- The House GOP leadership pulled a vote originally scheduled for 2:30 p.m. ET to advance the stopgap measure to fund the federal government through Oct. 31, according to an updated schedule.
- The U.S. faces a looming government shutdown if Congress fails to pass a temporary funding measure by midnight Sept. 30.
The House of Representatives canceled a scheduled key procedural vote Tuesday on a temporary government funding bill hashed out by Republicans.
The House GOP leadership pulled a vote originally scheduled for 2:30 p.m. ET to advance a stopgap measure to fund the federal government through Oct. 31, according to an updated legislative schedule published by Democratic Whip Katherine Clark.
The U.S. faces a government shutdown if Congress fails to pass a temporary funding measure by midnight Sept. 30.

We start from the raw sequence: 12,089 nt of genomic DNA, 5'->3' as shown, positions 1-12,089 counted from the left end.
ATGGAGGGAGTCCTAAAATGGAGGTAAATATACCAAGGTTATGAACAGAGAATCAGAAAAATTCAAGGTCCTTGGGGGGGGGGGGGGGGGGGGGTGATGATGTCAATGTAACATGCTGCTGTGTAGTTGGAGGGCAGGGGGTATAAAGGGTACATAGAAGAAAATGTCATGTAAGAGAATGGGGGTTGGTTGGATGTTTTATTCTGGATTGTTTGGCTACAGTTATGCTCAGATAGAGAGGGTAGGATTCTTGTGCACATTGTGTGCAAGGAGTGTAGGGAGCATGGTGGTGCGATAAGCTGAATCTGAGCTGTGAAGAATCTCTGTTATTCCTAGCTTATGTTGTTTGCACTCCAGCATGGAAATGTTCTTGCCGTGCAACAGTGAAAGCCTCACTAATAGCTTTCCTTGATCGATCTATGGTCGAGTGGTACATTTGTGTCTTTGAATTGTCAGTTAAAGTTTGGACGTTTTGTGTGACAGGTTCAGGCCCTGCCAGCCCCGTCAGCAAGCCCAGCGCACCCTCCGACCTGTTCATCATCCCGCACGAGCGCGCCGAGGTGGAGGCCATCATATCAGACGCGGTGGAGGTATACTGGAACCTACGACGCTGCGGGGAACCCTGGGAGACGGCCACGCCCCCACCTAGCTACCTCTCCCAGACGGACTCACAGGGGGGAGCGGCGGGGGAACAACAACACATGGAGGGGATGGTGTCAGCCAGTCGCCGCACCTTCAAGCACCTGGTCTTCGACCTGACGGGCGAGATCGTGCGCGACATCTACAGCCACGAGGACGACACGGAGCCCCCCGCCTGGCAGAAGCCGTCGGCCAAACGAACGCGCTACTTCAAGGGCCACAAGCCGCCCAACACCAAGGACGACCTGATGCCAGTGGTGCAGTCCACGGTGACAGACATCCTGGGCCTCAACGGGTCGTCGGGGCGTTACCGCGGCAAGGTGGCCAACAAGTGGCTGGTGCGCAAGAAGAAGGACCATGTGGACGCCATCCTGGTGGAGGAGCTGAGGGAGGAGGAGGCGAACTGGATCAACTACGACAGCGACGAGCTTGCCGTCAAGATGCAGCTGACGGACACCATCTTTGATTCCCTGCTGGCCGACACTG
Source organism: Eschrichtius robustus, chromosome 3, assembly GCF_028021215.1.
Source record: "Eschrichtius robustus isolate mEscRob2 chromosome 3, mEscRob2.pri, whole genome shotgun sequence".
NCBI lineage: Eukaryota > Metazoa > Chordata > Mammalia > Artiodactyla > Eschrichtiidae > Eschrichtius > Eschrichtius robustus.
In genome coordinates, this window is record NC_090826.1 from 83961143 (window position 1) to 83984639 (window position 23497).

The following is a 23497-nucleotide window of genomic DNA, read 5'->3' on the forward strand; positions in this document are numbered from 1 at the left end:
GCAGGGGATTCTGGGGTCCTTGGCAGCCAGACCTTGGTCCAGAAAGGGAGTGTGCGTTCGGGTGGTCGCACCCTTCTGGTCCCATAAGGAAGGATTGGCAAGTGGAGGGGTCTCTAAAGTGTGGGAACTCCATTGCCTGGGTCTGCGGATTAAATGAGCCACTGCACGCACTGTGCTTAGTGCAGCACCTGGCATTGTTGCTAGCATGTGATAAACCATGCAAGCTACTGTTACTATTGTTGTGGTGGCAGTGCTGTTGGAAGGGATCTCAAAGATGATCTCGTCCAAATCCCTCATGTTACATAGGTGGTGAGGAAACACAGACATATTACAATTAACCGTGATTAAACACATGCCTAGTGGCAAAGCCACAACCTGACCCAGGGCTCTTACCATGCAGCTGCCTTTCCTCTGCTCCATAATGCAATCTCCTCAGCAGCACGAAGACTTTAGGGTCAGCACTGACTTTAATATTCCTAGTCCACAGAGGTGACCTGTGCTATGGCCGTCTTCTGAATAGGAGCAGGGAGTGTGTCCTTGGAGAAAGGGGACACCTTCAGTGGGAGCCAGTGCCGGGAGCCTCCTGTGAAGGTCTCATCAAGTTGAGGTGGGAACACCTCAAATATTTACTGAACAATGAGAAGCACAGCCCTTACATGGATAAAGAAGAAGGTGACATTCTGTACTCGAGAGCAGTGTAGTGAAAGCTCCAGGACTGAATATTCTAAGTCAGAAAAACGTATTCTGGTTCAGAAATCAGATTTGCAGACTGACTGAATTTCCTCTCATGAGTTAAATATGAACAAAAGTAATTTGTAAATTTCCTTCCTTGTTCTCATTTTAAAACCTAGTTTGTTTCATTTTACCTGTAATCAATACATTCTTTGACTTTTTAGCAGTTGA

House Speaker Kevin McCarthy, R-Calif., supports a temporary funding measure to keep the government running. But he has faced opposition from hard-right members of the GOP.
Key Republican factions in the House reached a tentative deal Sunday to avoid a shutdown by pairing temporary funding with spending cuts and a border security measure backed by the hard right.
But some members of the GOP still opposed the spending measure after a conference meeting Tuesday.
Rep. Matt Gaetz, R-Fla., said he would do everything he can to "assemble a coalition to defeat" the measure, called a continuing resolution.
"We will likely have to endure some degree of a shutdown," said Gaetz, who wants to pass separate appropriation bills to fund government agencies rather than a single temporary measure.
Even if the continuing resolution had been approved Tuesday, it had no chance of winning passage in the Senate, where Democrats hold the majority.
The House has just six days left in session before the Sept. 30 deadline.